A central principle of the disability rights movement has been 'nothing about us without us'. This means that no policy or program about or potentially targeting persons with disabilities or the wider community in which they live should be designed, implemented or evaluated without the active engagement and involvement of persons with disabilities themselves at each step of the process. Disability inclusive development practice recognises the contribution that persons with disabilities can make as key stakeholders, not just beneficiaries of development, from the local community level to the international level. Persons with disabilities themselves must play a central and active role in all areas and at all levels in ensuring that their human rights are translated into concrete measures to effectively improve their lives. This reflects the general principle of the UNCRPD ("full and effective participation and inclusion in society"), in Article 3 and general obligation Article 4.3)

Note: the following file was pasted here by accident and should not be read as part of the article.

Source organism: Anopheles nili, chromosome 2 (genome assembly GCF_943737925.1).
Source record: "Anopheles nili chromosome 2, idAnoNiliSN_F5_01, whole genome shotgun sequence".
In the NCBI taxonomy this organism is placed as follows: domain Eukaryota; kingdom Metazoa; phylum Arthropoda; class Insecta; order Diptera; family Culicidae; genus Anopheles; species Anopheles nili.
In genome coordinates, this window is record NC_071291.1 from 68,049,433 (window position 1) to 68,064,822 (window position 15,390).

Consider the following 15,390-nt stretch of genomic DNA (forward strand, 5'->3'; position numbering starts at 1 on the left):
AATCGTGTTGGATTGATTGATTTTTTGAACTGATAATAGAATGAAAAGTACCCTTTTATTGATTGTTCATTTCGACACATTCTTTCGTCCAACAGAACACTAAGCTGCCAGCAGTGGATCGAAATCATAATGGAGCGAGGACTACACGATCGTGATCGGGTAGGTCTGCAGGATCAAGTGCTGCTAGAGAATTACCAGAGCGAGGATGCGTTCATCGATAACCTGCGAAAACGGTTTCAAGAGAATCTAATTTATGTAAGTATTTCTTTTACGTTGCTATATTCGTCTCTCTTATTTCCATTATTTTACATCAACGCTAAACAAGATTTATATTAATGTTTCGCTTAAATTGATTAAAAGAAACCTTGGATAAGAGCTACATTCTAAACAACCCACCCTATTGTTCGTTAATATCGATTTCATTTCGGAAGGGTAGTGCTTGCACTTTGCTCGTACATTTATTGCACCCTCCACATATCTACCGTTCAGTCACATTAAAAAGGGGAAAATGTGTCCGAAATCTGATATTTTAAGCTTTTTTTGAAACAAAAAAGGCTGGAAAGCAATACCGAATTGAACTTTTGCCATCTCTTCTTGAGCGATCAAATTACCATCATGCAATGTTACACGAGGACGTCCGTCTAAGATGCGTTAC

Intentionally supporting the genuine participation of persons with disabilities in development can assist in:
- understanding and addressing the barriers and enablers to accessing development opportunities
- identifying the most effective programming responses and improving development effectiveness
- reducing stigma through demonstrating that persons with disabilities are capable, contributing members of their community.
Investing in the leadership and capacity of persons with disabilities helps increase participation and often takes place through support to Disabled People's Organisations, employing persons with disabilities and building people-to-people links through scholarships and volunteer programs.
Supporting participation at an organisational level: Disabled People's Organisations (DPOs)
Disabled People’s Organisations (DPOs) are organisations made up of persons with disabilities and which exist to represent the interests of their members. The UNCRPD recognises the role of DPOs and requires governments to consult with them in the development of legislation and policies to implement the UNCRPD and also in all decision-making processes. Some DPOs represent people with all impairment types, while others may focus on a particular impairment type or sectoral issue, or represent geographical areas (local, provincial, national, regional or international). See the Links page for links to DPOs.
Resources below include policy papers and donor guides to supporting DPOs, and reports on capacity building. Case studies and good practice guidance will be added when these become available.
See also: Governance